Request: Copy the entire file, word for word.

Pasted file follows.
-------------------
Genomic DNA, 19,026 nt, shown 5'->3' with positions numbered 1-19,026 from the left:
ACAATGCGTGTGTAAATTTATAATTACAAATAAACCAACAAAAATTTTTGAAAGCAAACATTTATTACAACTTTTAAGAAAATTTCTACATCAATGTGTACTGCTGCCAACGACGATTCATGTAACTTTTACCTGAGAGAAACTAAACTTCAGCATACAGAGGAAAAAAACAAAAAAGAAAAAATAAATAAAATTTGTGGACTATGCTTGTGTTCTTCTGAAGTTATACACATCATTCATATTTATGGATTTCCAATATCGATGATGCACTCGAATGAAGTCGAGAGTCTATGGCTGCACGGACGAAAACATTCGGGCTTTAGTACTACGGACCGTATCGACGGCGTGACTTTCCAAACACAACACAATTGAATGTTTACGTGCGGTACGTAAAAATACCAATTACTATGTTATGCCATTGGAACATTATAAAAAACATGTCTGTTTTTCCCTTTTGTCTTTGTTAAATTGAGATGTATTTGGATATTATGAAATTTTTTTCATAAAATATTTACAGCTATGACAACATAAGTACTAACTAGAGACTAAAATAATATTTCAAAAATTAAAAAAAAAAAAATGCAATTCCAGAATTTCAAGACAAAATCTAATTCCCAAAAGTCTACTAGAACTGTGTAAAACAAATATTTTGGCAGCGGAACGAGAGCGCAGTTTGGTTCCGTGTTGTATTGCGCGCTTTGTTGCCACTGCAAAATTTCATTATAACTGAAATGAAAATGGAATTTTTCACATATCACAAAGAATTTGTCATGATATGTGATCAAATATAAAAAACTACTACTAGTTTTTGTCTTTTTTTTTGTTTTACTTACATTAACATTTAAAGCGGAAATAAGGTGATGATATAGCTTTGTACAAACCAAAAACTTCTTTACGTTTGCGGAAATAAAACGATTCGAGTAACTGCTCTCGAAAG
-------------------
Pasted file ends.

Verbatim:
Genomic DNA, 19,026 nt, shown 5'->3' with positions numbered 1-19,026 from the left:
ACAATGCGTGTGTAAATTTATAATTACAAATAAACCAACAAAAATTTTTGAAAGCAAACATTTATTACAACTTTTAAGAAAATTTCTACATCAATGTGTACTGCTGCCAACGACGATTCATGTAACTTTTACCTGAGAGAAACTAAACTTCAGCATACAGAGGAAAAAAACAAAAAAGAAAAAATAAATAAAATTTGTGGACTATGCTTGTGTTCTTCTGAAGTTATACACATCATTCATATTTATGGATTTCCAATATCGATGATGCACTCGAATGAAGTCGAGAGTCTATGGCTGCACGGACGAAAACATTCGGGCTTTAGTACTACGGACCGTATCGACGGCGTGACTTTCCAAACACAACACAATTGAATGTTTACGTGCGGTACGTAAAAATACCAATTACTATGTTATGCCATTGGAACATTATAAAAAACATGTCTGTTTTTCCCTTTTGTCTTTGTTAAATTGAGATGTATTTGGATATTATGAAATTTTTTTCATAAAATATTTACAGCTATGACAACATAAGTACTAACTAGAGACTAAAATAATATTTCAAAAATTAAAAAAAAAAAAATGCAATTCCAGAATTTCAAGACAAAATCTAATTCCCAAAAGTCTACTAGAACTGTGTAAAACAAATATTTTGGCAGCGGAACGAGAGCGCAGTTTGGTTCCGTGTTGTATTGCGCGCTTTGTTGCCACTGCAAAATTTCATTATAACTGAAATGAAAATGGAATTTTTCACATATCACAAAGAATTTGTCATGATATGTGATCAAATATAAAAAACTACTACTAGTTTTTGTCTTTTTTTTTGTTTTACTTACATTAACATTTAAAGCGGAAATAAGGTGATGATATAGCTTTGTACAAACCAAAAACTTCTTTACGTTTGCGGAAATAAAACGATTCGAGTAACTGCTCTCGAAAG